“The dominant feeling in Corsica is fear,” said Plasenzotti. “The mafia has terrorised people into a culture of silence.”
But according to Rizzoli, while banditry has long reigned in poorer rural regions like Corsica, or Sicily and Calabria in Italy, globalisation and mass tourism has brought new levels of wealth to the regions – allowing the mafia to thrive while profiting from less risky activities than traditional mafia crime such as drug trafficking and armed robbery.
“We shouldn’t overstate the newness of the mafia,” said Rizzoli. “But its influence on the island has never existed on this level before. The great danger is that the mafia is becoming part of the legal economy.”
Instead of the overt violence seen during previous generations, analysts say the Corsican mafia now operates in a more subtle, less visible manner, belying its greater influence on the island. “It’s not by the number of these heinous acts that we measure real power,” said Andre Fazi, a lecturer in political science at the University of Corsica. “It’s the influence in politics and society. The mafia has a tentacular influence, and it has infiltrated the government.”
For Fazi, that means the forthcoming elections could lead to an even greater infiltration of politics by the mafia. “It’s very worrying,” he said. “Already it’s very easy to imagine a mayor being murdered if they refuse a building permit.”
But the murder of Susini is seen as a turning point by campaigners, and ordinary citizens are leading the fightback against the mafia. The Massimu Susini Collective and A Maffia No, a Vita Le were both set up following his death and popular outrage is evident on the walls all around Cargese, Ajaccio, Bastia and other Corsican cities, with graffiti bearing the words “Massimu Vivu” (Massimu Lives). “We want to mobilise the people,” said Battesti. “It’s thanks to citizen mobilisation that there has been a positive evolution. But it’s not enough.”
Signs of progress were visible when in January, 17 people linked to the Ajaccio-based gang Le Petit Bar were arrested for the suspected laundering of €48 million (about £41 million). But the Corsican mafia’s menace has far from disappeared. In February, amid debates over the management of the waste sector, which is prone to mafia influence, four waste disposal trucks in the Lisula-Balagna commune were set on fire. Then, earlier this month, several restaurants and bars across Corsica were set alight in the space of 24 hours, and last weekend flames engulfed the port of Sagone, destroying seven boats, including one belonging to Christophe Versini, an activist for the left-wing political party Corsica Libera. “These abuses, the criminal origin of which does not seem to be in doubt at this time, are added to the list of pressures and violence suffered by Corsican society,” said Corsica Libera in a statement.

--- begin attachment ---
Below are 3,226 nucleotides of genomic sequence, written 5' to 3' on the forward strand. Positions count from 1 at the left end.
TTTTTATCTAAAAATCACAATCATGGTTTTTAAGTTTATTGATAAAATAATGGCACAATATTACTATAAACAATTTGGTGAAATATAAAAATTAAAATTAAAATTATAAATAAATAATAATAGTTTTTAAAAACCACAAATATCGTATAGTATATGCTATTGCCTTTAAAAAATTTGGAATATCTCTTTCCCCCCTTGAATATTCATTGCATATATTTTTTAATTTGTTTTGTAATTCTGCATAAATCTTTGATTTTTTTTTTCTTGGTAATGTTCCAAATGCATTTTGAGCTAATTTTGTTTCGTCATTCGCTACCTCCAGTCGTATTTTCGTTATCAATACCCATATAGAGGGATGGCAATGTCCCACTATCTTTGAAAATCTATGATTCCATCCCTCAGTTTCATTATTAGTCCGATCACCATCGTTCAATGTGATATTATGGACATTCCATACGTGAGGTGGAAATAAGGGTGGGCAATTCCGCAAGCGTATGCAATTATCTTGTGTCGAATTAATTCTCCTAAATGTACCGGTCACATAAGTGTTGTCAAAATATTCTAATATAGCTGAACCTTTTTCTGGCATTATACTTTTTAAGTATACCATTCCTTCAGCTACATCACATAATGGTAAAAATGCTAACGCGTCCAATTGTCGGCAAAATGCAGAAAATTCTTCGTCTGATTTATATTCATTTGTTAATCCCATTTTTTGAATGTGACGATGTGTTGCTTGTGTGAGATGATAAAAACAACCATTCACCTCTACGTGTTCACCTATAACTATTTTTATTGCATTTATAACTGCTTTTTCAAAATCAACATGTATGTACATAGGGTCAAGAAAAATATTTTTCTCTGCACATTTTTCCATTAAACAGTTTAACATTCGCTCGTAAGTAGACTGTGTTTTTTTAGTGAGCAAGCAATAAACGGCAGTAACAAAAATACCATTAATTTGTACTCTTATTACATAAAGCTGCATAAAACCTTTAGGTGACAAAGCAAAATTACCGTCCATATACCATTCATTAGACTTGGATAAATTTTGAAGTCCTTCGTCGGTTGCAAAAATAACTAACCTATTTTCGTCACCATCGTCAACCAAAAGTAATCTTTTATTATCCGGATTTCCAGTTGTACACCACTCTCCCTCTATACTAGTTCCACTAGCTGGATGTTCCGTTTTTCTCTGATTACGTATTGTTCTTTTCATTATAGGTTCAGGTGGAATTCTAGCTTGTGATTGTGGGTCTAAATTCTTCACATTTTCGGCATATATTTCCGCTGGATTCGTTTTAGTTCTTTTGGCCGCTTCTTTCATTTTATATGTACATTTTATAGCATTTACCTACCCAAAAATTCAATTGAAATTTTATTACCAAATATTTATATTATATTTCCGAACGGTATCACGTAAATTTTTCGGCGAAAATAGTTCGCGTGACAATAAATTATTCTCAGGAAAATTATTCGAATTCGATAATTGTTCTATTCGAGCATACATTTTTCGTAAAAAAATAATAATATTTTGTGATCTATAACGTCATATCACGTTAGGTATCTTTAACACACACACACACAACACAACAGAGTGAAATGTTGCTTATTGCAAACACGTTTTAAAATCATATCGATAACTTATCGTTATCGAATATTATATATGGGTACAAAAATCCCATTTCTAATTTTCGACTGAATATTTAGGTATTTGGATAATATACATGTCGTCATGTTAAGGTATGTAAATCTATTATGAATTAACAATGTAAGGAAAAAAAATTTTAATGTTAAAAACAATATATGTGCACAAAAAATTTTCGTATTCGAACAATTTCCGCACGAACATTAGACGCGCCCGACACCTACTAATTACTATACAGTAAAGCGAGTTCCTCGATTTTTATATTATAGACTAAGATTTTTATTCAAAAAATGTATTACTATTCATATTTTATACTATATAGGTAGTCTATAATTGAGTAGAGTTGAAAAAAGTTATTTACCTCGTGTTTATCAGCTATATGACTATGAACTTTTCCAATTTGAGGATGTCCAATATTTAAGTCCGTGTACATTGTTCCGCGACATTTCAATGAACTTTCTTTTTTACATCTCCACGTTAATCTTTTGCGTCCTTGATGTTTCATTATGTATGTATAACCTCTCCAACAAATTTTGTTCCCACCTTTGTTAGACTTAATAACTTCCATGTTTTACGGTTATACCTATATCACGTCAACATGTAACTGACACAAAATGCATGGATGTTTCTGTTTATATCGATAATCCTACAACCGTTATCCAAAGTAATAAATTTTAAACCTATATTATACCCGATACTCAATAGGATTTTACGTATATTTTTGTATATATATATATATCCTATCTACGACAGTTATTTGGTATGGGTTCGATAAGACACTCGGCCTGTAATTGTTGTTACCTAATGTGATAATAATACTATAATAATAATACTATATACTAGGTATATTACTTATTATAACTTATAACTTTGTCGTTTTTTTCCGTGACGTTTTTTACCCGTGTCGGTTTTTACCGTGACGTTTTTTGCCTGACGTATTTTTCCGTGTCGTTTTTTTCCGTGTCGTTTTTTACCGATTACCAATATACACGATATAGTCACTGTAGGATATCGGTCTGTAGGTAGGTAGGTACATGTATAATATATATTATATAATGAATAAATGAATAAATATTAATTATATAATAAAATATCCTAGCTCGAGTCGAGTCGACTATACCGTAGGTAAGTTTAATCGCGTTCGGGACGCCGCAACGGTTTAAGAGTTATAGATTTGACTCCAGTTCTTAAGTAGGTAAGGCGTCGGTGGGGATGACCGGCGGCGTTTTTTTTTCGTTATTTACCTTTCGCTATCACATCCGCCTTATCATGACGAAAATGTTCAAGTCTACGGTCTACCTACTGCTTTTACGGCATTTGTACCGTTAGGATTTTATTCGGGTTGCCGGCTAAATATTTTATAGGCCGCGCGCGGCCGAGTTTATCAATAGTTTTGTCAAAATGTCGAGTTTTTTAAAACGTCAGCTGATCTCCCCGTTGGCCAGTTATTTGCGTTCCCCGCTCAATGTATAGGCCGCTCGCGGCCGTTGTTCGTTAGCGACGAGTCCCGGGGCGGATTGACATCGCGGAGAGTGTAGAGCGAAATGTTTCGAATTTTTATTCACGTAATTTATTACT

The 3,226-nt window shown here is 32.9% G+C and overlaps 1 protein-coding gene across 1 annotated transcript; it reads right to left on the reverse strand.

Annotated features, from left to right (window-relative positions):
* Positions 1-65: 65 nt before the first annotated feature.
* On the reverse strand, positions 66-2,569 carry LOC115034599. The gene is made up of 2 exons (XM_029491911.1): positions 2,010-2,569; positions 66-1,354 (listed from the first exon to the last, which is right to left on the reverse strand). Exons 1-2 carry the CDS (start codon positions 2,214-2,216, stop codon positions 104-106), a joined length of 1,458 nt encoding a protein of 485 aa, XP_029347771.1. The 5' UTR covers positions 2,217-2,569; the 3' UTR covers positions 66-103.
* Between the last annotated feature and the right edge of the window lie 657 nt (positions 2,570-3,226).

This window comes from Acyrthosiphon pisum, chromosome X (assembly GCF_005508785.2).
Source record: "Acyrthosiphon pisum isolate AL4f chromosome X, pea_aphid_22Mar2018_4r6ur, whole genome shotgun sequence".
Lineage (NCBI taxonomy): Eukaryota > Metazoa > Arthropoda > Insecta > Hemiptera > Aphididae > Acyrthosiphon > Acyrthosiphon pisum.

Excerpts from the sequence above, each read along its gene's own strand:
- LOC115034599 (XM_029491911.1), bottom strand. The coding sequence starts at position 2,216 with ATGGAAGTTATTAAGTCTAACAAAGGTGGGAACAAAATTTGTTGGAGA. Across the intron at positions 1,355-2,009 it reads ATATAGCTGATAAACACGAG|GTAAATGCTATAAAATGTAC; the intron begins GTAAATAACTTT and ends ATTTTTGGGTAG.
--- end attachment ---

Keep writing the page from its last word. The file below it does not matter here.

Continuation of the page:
But while tolerance for the mafia is diminishing in some parts of the population, in other parts, experts warn that the allure of gangster life is growing for those in a region that remains France’s poorest and where 20% of the population lives below the poverty line. “The mafia is successfully producing wealth,” said Fazi. “The challenge is overcoming a system that is already so powerful.”
Campaigners say that politicians in Corsica must quickly introduce policy to tackle the scourge of the mafia, particularly given the very low levels of prosecution for violent crime in Corsica. “There’s gross impunity for these murderers,” said Rizzoli. “The state must be much more effective in bringing justice.”
Among the measures Plasenzotti said should be adopted is a law to specifically penalise mafia assassination, legislation to allow the state to redistribute property confiscated from the mafia, a loosening of restrictions to allow former mafia informants as well as parliamentary commission to carry out an inquest into the existence of the mafia in Corsica. “Until then, we can’t speak of justice but the pretense of justice,” said Plasenzotti. “And I won’t stop until we get justice for Massimu.”
The Collectivity of Corsica, the MP for Corse-du-Sud, Paul-André Colombani, and the Specialised Inter-regional Jurisdiction (JIRS) of Marseille, which is tasked with leading criminal prosecutions in Corsica, did not respond to a requests for comment.